Wow, I like that! “…praise the lunacy of Maggie Mahar.” And it is lunacy, if not simply bold deception and manipulation to fool the masses. Unfortunately, a solid portion of them are easily fooled, but, we owe it to anyone who will listen to both sides to put it out there! Well, as an independent, and moderate thinker and active citizen, we can only hope that voting in Republicans this election cycle will just hasten the clash of the alleged titans, and they will eliminate each other so real representation can emerge by 2012, 2014. Yeah, if you haven’t figured… Read more »

TheGroupGuy
Guest

Peter,
As usual, nothing in your comments relates either to the original post or my comments in reference to it. As always you blather on about single payer and parise the lunacy of Maggie Mahar. I suppose in the land of the blind a one eyed man can be king. I stand corrected taske off your single payer monocle.

Peter
Guest
Peter

“explain how conservatives could pass their healthcare laws in 06 and 07 when Democrats controlled Congress?” 02, 03, 04, 05, and if fact Republicans controlled the house from 1995 to 2005. 10 years and nothing for it. They could have even solved immigration if they wanted. “is a marginal professional athlete who makes $250,000 a year for his three year career rich?” For those 3 years yes. We don’t tax people on what they could or should have made or if they’re “marginal, but on what they make. They also get tax write-offs for being professional athletes. My opinion is… Read more »

ExhaustedMD
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ExhaustedMD

Hmm, the dialogue gets more heated as November 2 approaches, just coincidence? Maybe there are issues at hand that are costly beyond party control? Like, if not repeal this entirely, then pass admendments to this farce legislation that could hit some people in their wallets, who aren’t patients or doctors? The lack of transparency in passing this monstrosity is the loudest foul deed this Congress could possibly commit. And any responsible and invested participant should know this. Mandating people have to buy insurance. Why is it only extremist liberals find this refreshing? By the way, are any of you supporters… Read more »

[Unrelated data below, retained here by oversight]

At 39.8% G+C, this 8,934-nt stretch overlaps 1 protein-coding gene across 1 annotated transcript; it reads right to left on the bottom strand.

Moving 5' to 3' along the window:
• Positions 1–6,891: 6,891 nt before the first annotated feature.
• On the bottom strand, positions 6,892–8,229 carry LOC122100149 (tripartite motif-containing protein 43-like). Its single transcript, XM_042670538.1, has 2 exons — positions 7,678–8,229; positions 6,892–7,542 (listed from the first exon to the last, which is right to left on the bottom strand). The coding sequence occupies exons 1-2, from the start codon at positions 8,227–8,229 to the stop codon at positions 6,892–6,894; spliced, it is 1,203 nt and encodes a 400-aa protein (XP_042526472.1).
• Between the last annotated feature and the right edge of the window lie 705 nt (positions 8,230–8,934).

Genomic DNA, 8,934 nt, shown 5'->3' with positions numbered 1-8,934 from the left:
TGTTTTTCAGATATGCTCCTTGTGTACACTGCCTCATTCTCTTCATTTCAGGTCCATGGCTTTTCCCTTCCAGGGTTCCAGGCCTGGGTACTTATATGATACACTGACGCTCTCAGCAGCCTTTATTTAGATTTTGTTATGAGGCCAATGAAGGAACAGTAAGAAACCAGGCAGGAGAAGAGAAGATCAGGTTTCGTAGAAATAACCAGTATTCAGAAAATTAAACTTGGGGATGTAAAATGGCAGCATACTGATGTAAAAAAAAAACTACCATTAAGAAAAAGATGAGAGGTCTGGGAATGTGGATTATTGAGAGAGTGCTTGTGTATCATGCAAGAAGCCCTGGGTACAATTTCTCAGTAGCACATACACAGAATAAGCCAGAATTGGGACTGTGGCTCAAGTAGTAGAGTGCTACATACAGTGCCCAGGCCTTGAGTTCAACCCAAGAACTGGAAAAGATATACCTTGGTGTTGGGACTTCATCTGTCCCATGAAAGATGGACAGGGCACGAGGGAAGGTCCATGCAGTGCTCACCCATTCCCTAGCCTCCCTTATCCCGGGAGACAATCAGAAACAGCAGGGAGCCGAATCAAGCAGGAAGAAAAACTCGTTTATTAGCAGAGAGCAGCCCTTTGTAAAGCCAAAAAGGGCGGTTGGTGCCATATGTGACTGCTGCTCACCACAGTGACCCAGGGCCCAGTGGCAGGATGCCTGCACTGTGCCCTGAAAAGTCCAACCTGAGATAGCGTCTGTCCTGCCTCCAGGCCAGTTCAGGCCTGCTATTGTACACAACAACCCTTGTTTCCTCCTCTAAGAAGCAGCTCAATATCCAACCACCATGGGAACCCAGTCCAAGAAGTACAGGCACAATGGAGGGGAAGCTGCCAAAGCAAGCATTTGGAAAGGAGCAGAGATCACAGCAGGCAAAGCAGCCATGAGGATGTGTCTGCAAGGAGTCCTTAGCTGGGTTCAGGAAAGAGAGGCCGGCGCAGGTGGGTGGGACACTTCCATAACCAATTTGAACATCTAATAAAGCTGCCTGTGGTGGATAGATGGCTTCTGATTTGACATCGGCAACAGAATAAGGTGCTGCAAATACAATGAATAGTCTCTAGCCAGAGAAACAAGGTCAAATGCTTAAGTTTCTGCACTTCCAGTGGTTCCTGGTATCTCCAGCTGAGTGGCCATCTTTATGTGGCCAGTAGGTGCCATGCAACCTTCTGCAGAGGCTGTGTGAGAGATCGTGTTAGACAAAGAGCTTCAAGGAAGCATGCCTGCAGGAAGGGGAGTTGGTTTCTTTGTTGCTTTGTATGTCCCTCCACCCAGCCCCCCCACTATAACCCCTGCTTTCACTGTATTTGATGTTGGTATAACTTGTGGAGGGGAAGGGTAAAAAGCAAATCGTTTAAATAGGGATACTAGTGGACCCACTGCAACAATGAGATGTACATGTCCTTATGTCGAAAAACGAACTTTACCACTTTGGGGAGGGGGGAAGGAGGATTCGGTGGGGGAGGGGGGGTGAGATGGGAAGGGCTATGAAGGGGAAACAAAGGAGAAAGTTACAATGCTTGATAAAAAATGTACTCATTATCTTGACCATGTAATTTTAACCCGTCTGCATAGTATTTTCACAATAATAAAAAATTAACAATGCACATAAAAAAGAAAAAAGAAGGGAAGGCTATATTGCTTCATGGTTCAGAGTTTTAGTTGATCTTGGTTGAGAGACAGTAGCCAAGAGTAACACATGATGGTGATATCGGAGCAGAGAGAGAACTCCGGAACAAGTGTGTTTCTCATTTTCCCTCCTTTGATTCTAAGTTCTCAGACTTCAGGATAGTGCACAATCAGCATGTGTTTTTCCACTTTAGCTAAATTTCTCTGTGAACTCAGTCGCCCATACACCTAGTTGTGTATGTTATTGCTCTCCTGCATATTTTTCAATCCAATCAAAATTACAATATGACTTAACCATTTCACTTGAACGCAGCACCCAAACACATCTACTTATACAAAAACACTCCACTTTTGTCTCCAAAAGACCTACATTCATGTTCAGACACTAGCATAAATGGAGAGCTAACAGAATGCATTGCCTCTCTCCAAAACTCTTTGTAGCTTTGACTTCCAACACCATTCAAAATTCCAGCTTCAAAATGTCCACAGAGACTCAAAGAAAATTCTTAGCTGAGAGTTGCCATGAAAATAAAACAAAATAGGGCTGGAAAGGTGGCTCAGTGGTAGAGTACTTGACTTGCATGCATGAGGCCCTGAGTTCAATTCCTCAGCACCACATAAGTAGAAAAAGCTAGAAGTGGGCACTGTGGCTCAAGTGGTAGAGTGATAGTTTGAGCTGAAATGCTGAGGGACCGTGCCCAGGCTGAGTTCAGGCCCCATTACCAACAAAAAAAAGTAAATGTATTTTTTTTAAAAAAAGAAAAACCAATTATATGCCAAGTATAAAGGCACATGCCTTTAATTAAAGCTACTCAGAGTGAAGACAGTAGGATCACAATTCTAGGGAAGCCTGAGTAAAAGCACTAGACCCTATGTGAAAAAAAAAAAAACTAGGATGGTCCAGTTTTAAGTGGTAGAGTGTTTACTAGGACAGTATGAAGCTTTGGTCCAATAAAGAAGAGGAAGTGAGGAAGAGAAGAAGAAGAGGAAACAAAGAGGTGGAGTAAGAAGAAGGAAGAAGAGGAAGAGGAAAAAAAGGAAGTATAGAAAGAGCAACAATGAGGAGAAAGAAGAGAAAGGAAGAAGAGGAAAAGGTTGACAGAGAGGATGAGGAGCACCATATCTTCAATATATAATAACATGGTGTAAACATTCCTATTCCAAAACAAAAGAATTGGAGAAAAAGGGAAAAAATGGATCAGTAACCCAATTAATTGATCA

Nate
Guest
Nate

“You conservatives had 8 years to show what you could do to bring health care costs down under Bush and what did you do?” LindaB care to explain how conservatives could pass their healthcare laws in 06 and 07 when Democrats controlled Congress? Maybe your not aware that Congress writes and passes bills before they get to the President? rbar is a marginal professional athlete who makes $250,000 a year for his three year career rich? Is the owner of a family business who struggles for 40 years making minimial profit then sells to retire rich if they sell it… Read more »

Brian
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Brian

What does the ‘Louisiana Purchase’ remotely have to do with this post or discussion?
At the time it was also controversial for some of the same reasons as obamacare. It too was thought to be an overreach by the federal government, and possibly un-constitutional. There was also great concern about the overall cost, and the bond debt to European bankers that was required to finance the purchase.
The more things change, the more they stay the same…
In the end it’s all about money, and you forget that at your own peril.

Peter
Guest
Peter

Group Guy, “If you took of your rose colored glasses…” I have no rose colored glasses about healthcare (or anything else) and the botched attempt by Democrats to “reform” it. We don’t have healthcare reform, I only wish, we do have insurance coverage reform (subsidies) that do not reduce costs – just as I said, neither has 50 years of insurance industry domination of the health coverage market. “The story of the last two years is as simple as it is dramatic. It is the epic story of an administration with a highly ideological agenda encountering a rising resistance from… Read more »

The Group Guy
Guest

Agree Exhasted MD otherwise the healthcare debates would have been on cspan as promised by the most transparent president ever,right?
Of course transparency has risk so does democracy. Truth is I could care less if my views offend someones delicate PC sensibilities.
Also agree that most of the posts here in blue do not dissent with the opinions posted here and that is why I occasionally comment.

MG
Guest
MG

What does the ‘Louisiana Purchase’ remotely have to do with this post or discussion?